Brighton's fresh food deserts

Moulsecoomb Way shops

Moulsecoomb Way shops

First published in News by

Access to fresh food has never been such an important issue. Between “five a day”, Jamie’s school dinners and growing demand for allotments, we have never lived in a more health-conscious society. So why then are there parts of Sussex with little or no access to basic ingredients? TIM RIDGWAY reports on the rise of the “food desert”.

It may not look like the Sahara or the Gobi.

But this quiet residential council estate is classified as a desert, at least when it comes to food.

This is because its thousands of residents do not have easy access to fresh items on their doorstep.

But, with the growth of supermarkets and bigger edge of city stores, should we care?

Food growers certainly think so which is why they are leading a campaign to get more people growing and eating healthier, particularly in poorer areas.

Despite being a thriving and compact urban area, Brighton and Hove has its fair share of “food deserts”.

These include North Moulsecoomb, North Portslade and Bevendean, all areas with a high concentration of social housing.

Vic Borrill, director of Brighton and Hove Food Partnership, said: “Food desert is a term used to refer to areas of the city where there aren’t shops selling basic fresh ingredients, such as fruit, vegetables and bread, within walking distance. Or those that do have a poor selection and high price tag.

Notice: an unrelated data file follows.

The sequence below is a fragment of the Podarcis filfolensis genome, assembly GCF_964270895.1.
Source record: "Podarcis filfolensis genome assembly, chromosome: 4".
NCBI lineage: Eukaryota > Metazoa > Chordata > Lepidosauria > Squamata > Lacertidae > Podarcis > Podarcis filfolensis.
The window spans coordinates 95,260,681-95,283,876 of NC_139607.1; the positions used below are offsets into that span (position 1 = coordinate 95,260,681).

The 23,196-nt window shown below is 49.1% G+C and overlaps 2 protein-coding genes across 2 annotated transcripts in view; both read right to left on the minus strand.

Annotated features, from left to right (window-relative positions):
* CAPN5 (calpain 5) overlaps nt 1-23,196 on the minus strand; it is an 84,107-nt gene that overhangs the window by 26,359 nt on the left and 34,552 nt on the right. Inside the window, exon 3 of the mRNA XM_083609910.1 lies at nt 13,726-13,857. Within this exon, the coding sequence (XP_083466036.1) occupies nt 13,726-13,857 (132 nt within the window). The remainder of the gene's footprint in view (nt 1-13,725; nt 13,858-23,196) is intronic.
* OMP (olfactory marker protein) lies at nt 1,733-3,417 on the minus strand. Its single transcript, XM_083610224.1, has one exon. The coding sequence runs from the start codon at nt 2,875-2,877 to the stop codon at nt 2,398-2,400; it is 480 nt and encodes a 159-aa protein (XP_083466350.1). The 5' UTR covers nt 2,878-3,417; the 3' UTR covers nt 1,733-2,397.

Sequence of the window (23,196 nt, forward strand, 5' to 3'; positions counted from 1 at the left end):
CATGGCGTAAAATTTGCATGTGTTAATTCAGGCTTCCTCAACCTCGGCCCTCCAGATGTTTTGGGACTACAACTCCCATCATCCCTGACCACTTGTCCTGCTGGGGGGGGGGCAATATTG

'Unhealthy options'

“Food deserts are often compounded by the availability of ‘unhealthy options’, such as pizza and kebab shops in the same neighbourhood.

“So the issues are associated with access – cost of getting to a supermarket by bus, problems in cold weather, problems for older people who rely on others to take them shopping.

“Access in terms of finances – the nearby unhealthy options are often much cheaper than the healthy ones.”

It does not take long to find the proof behind the claims.

Turn the clock back 50 years and the Moulsecoomb estate looked very different.

There used to be a thriving butchers and a popular greengrocers in the shopping parade in Barcombe Road, Brighton.

Now they have been replaced by a chip shop and a funeral parlour.

Takeaways

Within a mile of the centre of the estate, food options are limited to a bingo hall, a number of takeaways, a few convenience stores and a couple of cafés located on the fringes.

For those hoping to pick up a lettuce or a loaf of bread, they are faced with two-mile journey to Lewes Road, London Road or Asda in Hollingbury Dave Murtagh, chairman of the East Moulsecoomb Tenants and Residents’ Association, said: “The term desert is a bit strange. I think it’s just supply and demand.

“People did not use their local shops due to cost as it’s a lot cheaper to go to the supermarket.